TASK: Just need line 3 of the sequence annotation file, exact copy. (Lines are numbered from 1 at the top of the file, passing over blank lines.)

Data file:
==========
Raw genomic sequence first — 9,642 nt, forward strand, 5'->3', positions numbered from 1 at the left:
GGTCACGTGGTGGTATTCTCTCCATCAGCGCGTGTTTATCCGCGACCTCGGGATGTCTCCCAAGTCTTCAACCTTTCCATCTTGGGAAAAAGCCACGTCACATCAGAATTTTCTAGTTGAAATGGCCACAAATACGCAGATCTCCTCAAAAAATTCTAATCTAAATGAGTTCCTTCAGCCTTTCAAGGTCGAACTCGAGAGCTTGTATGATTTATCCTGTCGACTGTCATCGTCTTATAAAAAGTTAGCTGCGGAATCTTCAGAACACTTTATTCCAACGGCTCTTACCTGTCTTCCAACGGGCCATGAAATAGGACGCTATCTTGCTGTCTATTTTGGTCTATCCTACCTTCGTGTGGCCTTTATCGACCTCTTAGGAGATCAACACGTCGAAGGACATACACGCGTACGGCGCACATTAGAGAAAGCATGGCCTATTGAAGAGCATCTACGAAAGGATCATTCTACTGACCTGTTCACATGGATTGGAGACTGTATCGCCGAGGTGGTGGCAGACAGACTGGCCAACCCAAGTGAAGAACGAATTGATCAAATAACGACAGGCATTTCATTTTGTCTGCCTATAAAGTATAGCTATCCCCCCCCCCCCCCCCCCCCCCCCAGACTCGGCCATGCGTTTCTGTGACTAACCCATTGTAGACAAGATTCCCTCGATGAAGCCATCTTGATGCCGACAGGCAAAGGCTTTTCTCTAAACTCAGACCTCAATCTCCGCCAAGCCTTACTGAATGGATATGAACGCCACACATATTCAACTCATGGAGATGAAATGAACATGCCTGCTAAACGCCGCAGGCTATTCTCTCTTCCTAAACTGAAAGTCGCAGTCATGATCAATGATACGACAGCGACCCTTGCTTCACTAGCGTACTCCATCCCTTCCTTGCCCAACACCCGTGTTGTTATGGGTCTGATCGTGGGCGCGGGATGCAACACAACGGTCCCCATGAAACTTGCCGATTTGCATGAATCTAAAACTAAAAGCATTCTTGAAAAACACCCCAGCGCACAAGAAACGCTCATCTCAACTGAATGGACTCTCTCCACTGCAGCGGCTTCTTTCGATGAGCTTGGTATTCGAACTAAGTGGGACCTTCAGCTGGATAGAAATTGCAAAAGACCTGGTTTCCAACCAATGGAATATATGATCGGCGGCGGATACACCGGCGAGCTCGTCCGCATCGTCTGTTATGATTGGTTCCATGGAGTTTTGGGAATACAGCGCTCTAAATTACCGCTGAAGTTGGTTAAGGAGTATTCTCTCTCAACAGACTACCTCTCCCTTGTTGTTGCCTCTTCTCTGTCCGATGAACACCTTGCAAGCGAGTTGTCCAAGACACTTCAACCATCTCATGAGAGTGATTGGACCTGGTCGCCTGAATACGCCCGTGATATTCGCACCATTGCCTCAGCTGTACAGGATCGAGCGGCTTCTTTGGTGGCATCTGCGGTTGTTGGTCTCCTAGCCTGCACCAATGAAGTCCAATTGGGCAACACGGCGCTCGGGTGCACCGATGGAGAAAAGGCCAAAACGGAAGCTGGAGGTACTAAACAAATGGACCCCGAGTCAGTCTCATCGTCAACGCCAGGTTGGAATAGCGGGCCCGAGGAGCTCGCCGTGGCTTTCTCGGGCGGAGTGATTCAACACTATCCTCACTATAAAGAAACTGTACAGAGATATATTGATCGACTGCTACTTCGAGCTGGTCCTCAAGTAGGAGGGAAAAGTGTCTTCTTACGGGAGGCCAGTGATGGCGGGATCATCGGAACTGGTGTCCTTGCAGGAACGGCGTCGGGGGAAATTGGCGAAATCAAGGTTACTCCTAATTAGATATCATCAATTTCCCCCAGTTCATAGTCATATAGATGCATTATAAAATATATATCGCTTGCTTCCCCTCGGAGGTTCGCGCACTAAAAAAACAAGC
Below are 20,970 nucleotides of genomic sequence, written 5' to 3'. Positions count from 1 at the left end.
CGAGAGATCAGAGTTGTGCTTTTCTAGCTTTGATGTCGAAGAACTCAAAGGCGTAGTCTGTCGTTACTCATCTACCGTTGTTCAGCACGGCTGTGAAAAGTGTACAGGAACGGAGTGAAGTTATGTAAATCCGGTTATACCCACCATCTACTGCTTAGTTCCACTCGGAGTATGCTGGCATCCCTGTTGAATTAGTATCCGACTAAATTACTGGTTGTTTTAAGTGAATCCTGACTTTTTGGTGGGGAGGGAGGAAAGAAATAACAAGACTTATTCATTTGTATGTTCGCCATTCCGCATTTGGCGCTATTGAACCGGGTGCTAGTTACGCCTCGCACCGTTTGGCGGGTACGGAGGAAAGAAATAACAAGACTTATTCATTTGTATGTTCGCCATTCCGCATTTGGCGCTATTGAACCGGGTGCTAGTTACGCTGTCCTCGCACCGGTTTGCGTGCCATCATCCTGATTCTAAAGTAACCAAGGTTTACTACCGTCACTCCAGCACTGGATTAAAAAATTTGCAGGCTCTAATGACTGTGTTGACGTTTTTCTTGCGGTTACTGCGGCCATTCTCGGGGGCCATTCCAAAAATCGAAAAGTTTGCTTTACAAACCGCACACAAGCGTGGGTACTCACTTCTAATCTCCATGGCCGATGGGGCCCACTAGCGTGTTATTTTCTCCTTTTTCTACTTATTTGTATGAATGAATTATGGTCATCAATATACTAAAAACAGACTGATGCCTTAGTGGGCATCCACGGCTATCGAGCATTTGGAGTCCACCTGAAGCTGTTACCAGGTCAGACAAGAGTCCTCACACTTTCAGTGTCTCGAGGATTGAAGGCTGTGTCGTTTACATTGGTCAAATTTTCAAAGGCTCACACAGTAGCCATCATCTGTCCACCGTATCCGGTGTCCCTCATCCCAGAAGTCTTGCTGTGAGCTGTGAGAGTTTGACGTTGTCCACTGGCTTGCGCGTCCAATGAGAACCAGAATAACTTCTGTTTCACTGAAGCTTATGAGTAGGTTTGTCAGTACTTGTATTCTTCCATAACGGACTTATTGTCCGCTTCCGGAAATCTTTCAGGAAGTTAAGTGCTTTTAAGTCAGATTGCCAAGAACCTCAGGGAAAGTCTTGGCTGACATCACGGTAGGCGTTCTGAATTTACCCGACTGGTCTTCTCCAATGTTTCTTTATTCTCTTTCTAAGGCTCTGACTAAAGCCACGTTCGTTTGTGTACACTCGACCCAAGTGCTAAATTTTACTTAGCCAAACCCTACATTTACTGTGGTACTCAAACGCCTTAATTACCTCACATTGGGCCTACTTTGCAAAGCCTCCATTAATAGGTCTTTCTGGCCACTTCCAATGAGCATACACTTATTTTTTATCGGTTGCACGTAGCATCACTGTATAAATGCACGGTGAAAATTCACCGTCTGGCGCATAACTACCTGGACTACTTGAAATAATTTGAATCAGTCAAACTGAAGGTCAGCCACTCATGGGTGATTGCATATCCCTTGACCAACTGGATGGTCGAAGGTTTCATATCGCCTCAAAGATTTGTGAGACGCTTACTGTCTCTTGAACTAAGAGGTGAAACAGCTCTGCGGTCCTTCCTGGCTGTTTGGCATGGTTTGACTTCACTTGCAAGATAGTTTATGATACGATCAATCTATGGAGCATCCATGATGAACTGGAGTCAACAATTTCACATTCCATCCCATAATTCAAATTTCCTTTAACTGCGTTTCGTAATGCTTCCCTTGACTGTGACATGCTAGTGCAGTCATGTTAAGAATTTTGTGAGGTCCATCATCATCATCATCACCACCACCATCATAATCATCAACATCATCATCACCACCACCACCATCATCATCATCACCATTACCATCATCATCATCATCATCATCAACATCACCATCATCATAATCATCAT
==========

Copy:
Below are 20,970 nucleotides of genomic sequence, written 5' to 3'. Positions count from 1 at the left end.